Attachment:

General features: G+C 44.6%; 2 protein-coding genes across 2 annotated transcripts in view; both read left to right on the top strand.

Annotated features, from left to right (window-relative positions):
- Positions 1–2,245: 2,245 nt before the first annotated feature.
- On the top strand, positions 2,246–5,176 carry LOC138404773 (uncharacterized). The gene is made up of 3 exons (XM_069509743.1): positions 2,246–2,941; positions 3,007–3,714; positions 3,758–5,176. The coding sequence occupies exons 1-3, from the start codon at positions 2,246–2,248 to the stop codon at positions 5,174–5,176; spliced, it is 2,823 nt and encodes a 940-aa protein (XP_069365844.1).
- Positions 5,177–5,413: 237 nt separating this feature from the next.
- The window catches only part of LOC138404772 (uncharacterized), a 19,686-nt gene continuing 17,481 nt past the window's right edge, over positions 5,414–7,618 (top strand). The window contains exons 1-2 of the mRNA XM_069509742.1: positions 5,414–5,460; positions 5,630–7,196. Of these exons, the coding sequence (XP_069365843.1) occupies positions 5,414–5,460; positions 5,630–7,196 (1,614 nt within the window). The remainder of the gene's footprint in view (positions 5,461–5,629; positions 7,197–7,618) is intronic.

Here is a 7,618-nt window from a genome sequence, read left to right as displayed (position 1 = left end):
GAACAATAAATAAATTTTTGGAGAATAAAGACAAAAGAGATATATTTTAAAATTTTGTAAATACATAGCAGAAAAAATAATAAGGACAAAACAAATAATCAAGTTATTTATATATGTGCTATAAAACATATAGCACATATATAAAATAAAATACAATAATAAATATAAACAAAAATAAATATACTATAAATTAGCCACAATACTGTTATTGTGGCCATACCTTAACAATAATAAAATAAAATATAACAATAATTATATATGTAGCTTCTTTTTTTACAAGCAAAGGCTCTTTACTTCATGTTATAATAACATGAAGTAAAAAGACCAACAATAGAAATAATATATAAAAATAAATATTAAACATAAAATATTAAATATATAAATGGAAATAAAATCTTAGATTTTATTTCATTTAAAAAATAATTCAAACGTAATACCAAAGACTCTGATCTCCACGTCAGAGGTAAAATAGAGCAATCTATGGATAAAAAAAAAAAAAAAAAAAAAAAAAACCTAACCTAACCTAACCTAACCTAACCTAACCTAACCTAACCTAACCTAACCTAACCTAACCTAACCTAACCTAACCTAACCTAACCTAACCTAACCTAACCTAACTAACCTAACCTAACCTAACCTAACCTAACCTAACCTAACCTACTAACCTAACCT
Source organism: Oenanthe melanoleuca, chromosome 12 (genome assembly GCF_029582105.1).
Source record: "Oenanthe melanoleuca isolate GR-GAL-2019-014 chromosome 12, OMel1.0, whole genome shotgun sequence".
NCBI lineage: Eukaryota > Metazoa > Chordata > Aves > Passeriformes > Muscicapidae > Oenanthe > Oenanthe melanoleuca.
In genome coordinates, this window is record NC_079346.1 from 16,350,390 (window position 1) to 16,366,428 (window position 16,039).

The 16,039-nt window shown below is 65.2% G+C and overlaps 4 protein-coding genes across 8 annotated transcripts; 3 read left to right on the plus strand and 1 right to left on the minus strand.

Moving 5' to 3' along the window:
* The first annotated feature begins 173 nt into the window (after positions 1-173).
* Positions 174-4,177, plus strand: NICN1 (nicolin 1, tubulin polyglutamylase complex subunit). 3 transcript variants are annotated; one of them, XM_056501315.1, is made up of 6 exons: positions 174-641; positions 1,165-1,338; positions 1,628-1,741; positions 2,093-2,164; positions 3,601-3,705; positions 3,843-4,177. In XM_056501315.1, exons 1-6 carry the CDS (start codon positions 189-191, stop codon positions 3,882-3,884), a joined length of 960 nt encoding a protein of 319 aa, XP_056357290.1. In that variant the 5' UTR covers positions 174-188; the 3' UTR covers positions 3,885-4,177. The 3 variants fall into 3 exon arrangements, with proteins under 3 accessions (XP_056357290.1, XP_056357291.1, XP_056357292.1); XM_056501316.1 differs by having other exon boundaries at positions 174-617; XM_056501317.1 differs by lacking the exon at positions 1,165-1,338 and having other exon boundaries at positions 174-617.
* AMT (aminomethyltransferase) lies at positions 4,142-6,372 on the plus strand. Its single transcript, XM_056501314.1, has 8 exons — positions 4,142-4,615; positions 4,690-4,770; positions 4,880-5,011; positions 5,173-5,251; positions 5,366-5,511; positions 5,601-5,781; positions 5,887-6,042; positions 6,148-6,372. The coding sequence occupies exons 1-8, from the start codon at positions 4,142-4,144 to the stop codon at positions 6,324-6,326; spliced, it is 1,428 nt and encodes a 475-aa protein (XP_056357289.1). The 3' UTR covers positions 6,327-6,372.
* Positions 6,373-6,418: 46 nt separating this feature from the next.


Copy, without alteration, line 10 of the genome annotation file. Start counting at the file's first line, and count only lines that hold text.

Source record: "Oenanthe melanoleuca isolate GR-GAL-2019-014 chromosome 12, OMel1.0, whole genome shotgun sequence".